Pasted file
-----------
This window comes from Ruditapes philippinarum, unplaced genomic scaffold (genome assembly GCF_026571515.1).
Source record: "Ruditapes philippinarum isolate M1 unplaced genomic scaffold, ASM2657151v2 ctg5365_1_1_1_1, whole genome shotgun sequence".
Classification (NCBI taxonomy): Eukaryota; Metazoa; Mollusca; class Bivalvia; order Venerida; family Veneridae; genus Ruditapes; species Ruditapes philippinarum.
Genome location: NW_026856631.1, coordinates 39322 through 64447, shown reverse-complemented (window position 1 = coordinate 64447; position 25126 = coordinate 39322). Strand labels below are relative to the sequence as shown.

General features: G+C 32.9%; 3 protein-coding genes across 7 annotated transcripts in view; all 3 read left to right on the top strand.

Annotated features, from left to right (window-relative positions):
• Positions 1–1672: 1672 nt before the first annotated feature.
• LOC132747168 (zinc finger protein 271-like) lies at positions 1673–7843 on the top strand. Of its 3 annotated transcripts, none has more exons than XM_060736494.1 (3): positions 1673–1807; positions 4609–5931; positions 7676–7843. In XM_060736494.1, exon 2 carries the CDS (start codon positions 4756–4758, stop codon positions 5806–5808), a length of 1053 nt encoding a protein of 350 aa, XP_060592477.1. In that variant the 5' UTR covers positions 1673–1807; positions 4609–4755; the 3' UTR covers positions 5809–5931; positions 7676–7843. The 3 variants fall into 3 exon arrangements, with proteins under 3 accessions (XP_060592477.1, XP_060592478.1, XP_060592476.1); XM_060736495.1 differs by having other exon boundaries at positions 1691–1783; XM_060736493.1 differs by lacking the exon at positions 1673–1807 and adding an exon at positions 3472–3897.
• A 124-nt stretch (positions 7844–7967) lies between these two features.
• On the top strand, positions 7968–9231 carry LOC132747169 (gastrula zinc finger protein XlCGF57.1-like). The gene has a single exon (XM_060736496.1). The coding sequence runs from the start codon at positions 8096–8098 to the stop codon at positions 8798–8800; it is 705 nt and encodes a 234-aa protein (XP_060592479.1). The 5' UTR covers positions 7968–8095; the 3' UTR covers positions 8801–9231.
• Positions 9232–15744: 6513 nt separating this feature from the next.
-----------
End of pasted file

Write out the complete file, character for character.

This window comes from Ruditapes philippinarum, unplaced genomic scaffold (genome assembly GCF_026571515.1).
Source record: "Ruditapes philippinarum isolate M1 unplaced genomic scaffold, ASM2657151v2 ctg5365_1_1_1_1, whole genome shotgun sequence".
Classification (NCBI taxonomy): Eukaryota; Metazoa; Mollusca; class Bivalvia; order Venerida; family Veneridae; genus Ruditapes; species Ruditapes philippinarum.
Genome location: NW_026856631.1, coordinates 39322 through 64447, shown reverse-complemented (window position 1 = coordinate 64447; position 25126 = coordinate 39322). Strand labels below are relative to the sequence as shown.

General features: G+C 32.9%; 3 protein-coding genes across 7 annotated transcripts in view; all 3 read left to right on the top strand.

Annotated features, from left to right (window-relative positions):
• Positions 1–1672: 1672 nt before the first annotated feature.
• LOC132747168 (zinc finger protein 271-like) lies at positions 1673–7843 on the top strand. Of its 3 annotated transcripts, none has more exons than XM_060736494.1 (3): positions 1673–1807; positions 4609–5931; positions 7676–7843. In XM_060736494.1, exon 2 carries the CDS (start codon positions 4756–4758, stop codon positions 5806–5808), a length of 1053 nt encoding a protein of 350 aa, XP_060592477.1. In that variant the 5' UTR covers positions 1673–1807; positions 4609–4755; the 3' UTR covers positions 5809–5931; positions 7676–7843. The 3 variants fall into 3 exon arrangements, with proteins under 3 accessions (XP_060592477.1, XP_060592478.1, XP_060592476.1); XM_060736495.1 differs by having other exon boundaries at positions 1691–1783; XM_060736493.1 differs by lacking the exon at positions 1673–1807 and adding an exon at positions 3472–3897.
• A 124-nt stretch (positions 7844–7967) lies between these two features.
• On the top strand, positions 7968–9231 carry LOC132747169 (gastrula zinc finger protein XlCGF57.1-like). The gene has a single exon (XM_060736496.1). The coding sequence runs from the start codon at positions 8096–8098 to the stop codon at positions 8798–8800; it is 705 nt and encodes a 234-aa protein (XP_060592479.1). The 5' UTR covers positions 7968–8095; the 3' UTR covers positions 8801–9231.
• Positions 9232–15744: 6513 nt separating this feature from the next.